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Religion, Sex and Family: How ‘The Americans’ Built To a Better Finale in Season 3

Religion, Sex and Family: How 'The Americans' Built To a Better Finale in Season 3

One of the reasons fans and critics alike are so adamant non-viewers start watching “The Americans” is that the show simply has to be seen to be believed. It’s one thing to throw out alluring descriptive phrases like “thrilling, moving [and] clever,” “spy vs. spy” and “downright Shakespearean,” but it’s another to actually sit through a few episodes. The experience is key. Even for current addicts, it’s continuously surprising to see what the show is capable of every week, season and combination of seasons. Which is why, if someone had told me three months ago that the episodes leading up to the Season 3 finale would surpass the enormously high stakes set prior to Season 2’s ending, I may have believed them. But only because we’re talking about “The Americans.” 

Last year at this time, fans were fretting over Andrew Larrick’s pending attack on the Jennings family, as well as Paige discovering who her parents really are — if she even lived that long. Now, with Larrick dead and Paige very much in the know, the stakes are even higher. Using the revelation that Jared killed his own family — turning on them after failing to be indoctrinated via Russia’s Second Generation Illegals’ program — executive producers Weisberg and Fields have built an even more weighted thriller in Season 3. How? Religion, sex and family all played their role in what’s lead up to Wednesday night’s finale.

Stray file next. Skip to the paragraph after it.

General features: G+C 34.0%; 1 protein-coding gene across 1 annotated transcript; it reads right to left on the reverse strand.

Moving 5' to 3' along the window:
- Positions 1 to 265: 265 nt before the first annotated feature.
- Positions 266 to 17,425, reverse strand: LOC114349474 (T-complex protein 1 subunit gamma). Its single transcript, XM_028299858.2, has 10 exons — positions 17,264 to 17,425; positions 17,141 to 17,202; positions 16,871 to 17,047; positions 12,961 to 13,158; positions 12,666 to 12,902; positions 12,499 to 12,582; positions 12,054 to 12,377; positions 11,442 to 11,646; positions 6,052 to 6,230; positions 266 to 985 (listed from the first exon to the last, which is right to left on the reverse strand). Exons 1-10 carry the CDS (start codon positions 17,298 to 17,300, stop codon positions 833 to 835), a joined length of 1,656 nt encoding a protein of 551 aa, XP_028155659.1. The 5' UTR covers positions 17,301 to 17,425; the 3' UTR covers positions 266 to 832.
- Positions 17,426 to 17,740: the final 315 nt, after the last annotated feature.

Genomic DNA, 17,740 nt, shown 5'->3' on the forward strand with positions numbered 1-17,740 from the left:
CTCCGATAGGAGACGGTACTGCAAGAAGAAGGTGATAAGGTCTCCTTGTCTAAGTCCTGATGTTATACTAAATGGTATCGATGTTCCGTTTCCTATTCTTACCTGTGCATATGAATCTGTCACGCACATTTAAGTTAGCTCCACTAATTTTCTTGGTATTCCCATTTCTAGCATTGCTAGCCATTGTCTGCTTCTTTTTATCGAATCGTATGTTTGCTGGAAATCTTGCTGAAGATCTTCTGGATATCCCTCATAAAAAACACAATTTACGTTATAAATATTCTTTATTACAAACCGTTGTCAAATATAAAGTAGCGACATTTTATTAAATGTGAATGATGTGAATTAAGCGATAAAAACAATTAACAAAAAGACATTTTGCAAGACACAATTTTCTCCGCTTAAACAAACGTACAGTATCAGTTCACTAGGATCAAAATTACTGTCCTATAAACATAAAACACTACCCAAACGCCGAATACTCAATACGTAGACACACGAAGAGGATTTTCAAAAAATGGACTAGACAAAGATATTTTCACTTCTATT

READ MORE: ‘Fargo’ Creator Noah Hawley Reacts to Peabody Win, Loves ‘The Americans’ (So You Should, Too)

Religion and Indoctrination

Paige’s interest in religion began with her search for answers. Frustrated by parents who acted like everything was normal when clearly something was amiss, Paige went in search of answers from her Aunt Helen. Instead, she ended up with more questions, and turned to a friend she met on the trip for support. She began attending Kelli’s church youth group and developed an interest in Christianity. This curiosity was only emboldened by her parent’s hatred of it, as Paige wanted to have something that was her own. If her parents didn’t have to share everything, why should she?

All of this (and more) happened in Season 2, but it wasn’t until this year that Paige’s choices truly began to matter to the whole family. Her beliefs were harmless when it came to her parents’ mission, until she became the mission. Season 3 saw Elizabeth commit to making her daughter a Second Generation Illegal, and thus attempting to control her indoctrination. Rather than let Paige and her church make all the decisions (an idea Elizabeth was never comfortable with anyway), she wanted to slowly let her daughter know what the family stood for and how that should affect her thinking. 

For the most part, that decision went about as well as could be expected. Aside from the surprise baptism request on her birthday, Elizabeth’s closeness to Paige helped her control how the secret came out. She shared a bit with Paige on a park bench in the old neighborhood, telling her about Gregory and how she and Philip used to be activists. Paige needed more, though, which lead to the difficult but well-handled dinner table conversation that’s dictated every episode since it happened. By showing Paige her parents’ true selves, their honest beliefs and everyday mission, Elizabeth and Philip have involved her in the spy trade like never before. Now, not only does she know what’s happening around her, she’s also officially in training. Whether or not she continues is up to her, but that decision — and whether or not it’s handled with an emotional or physical destruction, akin to Jared’s — adds a heightened suspense for the finale.